Mark Tracy delivers a premature eulogy for the blog at the New Republic. He takes as his starting point the move by the New York Times to reevaluate all of the blogs they’ve hosted on their site and to shut some of them down (not Nate Silver’s 538, though; it reportedly gets a huge percentage of their hits).
How did we get here? The trajectory of any of the bloggers Smith mentions would work, but let’s take Andrew Sullivan. In the 1990s, he was fully ensconced in print institutions (among other things, he edited The New Republic). When he started a blog, it was on his own—other than a small handful of strange, Web-only creatures, in 2001, what magazine wanted a blog? By 2005, the answer to that question had changed, allowing Sullivan to ensconce his blog in larger institutions—Time, The Atlantic, and The Daily Beast, in chronological order. This was the golden age of the personal blog: The Internet had empowered a few strong writers to create their own brand (if you were idiosyncratic—say, if you were gay, English, Catholic, and heretically conservative—then all the better) and a few strong big brands to create their own small brands (Media Decoder was launched in 2009, and finds its roots in TV Decoder, a blog that was started when the Times poached writer Brian Stelter, who like Sullivan, Klein, et. al had built a following on the Internet as a personal brand). Meanwhile, readers interested in reading the best that had been thought and said on the Internet had no choice except to follow along—the best they could do was to use RSS to focus on the feeds they tended to find interesting.
But today, Google Reader is dying, Media Decoder is dead, and Andrew Sullivan’s The Daily Dish is alive in new form. This year, Sullivan decided that he was a big enough brand, commanding enough attention and traffic, to strike out on his own. At the beginning of the last decade, the institutions didn’t need him. Today, he feels his best chance for survival is by becoming one of the institutions, complete with a staff and a variety of content. What wasn’t going to work was continuing to have, merely, a blog.
We will still have blogs, of course, if only because the word is flexible enough to encompass a very wide range of publishing platforms: Basically, anything that contains a scrollable stream of posts is a “blog.” What we are losing is the personal blog and the themed blog. Less and less do readers have the patience for a certain writer or even certain subject matter.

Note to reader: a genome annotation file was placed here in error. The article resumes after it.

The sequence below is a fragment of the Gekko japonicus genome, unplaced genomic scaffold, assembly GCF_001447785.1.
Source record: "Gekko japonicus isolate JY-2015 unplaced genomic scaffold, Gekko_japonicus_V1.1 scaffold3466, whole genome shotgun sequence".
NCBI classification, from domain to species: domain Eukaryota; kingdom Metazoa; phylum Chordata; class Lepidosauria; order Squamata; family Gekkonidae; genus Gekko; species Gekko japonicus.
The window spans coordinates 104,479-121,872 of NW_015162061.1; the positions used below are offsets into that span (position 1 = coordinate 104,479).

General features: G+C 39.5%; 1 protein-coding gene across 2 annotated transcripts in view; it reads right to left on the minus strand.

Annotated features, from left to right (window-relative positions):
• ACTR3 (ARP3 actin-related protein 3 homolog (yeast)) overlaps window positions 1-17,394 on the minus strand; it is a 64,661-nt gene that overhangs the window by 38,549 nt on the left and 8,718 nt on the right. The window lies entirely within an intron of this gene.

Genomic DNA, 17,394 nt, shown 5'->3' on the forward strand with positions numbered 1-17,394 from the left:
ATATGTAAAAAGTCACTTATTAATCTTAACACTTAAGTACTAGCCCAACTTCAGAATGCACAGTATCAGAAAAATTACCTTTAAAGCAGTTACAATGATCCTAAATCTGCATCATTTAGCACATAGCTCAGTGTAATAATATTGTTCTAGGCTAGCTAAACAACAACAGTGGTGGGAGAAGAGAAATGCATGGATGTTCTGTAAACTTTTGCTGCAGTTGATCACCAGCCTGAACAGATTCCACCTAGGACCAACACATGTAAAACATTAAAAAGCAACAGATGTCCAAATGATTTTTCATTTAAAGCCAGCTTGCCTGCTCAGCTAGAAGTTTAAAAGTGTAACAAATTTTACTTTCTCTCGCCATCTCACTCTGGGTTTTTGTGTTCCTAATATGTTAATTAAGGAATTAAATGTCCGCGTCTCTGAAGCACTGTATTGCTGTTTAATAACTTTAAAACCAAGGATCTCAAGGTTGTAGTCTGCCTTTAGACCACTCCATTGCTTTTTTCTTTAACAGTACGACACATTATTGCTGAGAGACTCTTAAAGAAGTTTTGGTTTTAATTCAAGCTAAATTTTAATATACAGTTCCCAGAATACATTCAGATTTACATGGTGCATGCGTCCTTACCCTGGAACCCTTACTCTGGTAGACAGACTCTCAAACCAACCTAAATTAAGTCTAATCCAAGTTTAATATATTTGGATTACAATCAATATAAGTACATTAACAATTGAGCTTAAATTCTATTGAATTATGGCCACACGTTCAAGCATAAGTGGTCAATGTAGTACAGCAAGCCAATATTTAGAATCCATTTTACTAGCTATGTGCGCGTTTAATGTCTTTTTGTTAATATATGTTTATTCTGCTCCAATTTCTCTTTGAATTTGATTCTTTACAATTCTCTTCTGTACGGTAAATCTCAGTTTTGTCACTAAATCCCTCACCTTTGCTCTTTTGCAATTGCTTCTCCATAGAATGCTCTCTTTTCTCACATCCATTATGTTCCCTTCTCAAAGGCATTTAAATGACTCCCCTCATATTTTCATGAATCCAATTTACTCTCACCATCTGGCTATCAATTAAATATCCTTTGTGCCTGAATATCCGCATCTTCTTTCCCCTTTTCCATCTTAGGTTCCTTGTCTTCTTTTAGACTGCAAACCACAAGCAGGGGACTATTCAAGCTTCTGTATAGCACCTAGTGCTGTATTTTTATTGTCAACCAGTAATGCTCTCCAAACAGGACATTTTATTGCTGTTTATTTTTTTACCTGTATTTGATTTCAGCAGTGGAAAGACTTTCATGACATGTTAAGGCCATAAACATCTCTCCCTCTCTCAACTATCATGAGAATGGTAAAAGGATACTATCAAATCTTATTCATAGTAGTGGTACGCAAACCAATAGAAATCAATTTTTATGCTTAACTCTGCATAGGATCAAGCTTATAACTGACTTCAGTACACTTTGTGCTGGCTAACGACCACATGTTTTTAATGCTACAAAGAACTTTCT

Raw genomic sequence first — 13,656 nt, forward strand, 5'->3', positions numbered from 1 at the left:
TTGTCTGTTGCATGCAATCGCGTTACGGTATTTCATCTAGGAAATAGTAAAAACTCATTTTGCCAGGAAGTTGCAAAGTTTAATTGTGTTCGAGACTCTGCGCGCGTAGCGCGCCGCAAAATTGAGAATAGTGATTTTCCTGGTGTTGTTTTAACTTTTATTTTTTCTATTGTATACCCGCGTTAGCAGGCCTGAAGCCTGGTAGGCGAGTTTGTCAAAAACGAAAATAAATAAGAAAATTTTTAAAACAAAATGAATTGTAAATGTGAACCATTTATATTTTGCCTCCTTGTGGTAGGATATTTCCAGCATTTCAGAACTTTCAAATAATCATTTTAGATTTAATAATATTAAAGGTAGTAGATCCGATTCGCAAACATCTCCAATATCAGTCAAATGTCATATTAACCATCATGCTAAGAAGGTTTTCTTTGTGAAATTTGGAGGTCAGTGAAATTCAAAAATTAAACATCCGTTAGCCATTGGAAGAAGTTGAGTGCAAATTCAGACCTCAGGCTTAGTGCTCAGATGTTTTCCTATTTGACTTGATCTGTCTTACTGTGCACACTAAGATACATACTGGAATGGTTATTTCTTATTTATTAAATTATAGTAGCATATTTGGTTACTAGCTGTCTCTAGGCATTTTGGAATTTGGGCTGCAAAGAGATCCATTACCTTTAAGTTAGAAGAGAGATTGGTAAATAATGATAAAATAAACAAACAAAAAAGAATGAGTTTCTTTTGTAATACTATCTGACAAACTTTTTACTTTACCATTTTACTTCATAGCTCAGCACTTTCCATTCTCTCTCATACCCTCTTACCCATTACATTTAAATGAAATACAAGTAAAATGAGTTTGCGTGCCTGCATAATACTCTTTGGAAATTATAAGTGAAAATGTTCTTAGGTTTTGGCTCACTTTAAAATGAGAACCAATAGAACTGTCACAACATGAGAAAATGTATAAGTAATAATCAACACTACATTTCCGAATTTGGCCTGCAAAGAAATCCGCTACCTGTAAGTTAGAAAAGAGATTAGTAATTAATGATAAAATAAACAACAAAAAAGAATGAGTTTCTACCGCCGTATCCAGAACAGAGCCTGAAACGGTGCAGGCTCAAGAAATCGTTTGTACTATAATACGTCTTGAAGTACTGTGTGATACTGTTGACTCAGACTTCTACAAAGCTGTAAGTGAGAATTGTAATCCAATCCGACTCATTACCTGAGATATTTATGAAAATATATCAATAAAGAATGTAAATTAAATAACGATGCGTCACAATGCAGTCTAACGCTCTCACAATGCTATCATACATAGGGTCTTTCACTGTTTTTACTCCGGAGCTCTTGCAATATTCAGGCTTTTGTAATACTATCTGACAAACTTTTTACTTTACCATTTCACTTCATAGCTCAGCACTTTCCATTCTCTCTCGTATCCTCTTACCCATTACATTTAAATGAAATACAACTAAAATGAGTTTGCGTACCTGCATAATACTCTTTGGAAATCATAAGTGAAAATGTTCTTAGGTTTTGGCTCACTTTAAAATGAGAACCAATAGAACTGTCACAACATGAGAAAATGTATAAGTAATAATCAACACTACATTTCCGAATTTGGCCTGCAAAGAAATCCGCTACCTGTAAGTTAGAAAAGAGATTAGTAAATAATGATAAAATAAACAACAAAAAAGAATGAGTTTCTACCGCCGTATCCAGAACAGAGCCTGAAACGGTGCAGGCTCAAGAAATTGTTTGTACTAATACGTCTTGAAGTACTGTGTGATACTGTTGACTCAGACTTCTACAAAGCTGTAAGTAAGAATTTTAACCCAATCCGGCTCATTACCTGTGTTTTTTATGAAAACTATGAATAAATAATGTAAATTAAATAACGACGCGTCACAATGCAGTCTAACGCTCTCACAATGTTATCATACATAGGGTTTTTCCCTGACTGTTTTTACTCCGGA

My own view is that one particular form of journalism is actually dying because of this technological shift – and it’s magazines, not blogs. When every page in a magazine can be detached from the others, when readers rarely absorb a coherent assemblage of writers in a bound paper publication, but pick and choose whom to read online where individual stories and posts overwhelm any single collective form of content, the magazine as we have long known it is effectively over.
Without paper and staples, it doesn’t fall apart so much as explodes into many pieces hurtling into the broader web. Where these pieces come from doesn’t matter much to the reader. So what’s taking the place of magazines are blog-hubs or group-blogs with more links, bigger and bigger ambitions and lower costs.
That seems to describe Freethought Blogs pretty well, doesn’t it? Of course, when I started the network I didn’t really give any thought to the future of blogging. I just wanted a place where I wouldn’t be censored by National Geographic, which took over Science Blogs, and where we could build a community of like-minded people working to further the goals of freethought, secularism and social justice.
The truth is, this whole blogging thing was a big accident for me. I only started my blog because my girlfriend at the time was, I think, tired of me ranting to her about the issues that get me fired up and suggested that I rant at other people instead. I chose the name because I had earlier written a monthly column in a small magazine published in Ann Arbor under that same name. And I never imagined — hell, I didn’t even think to imagine — that it would ever turn into this.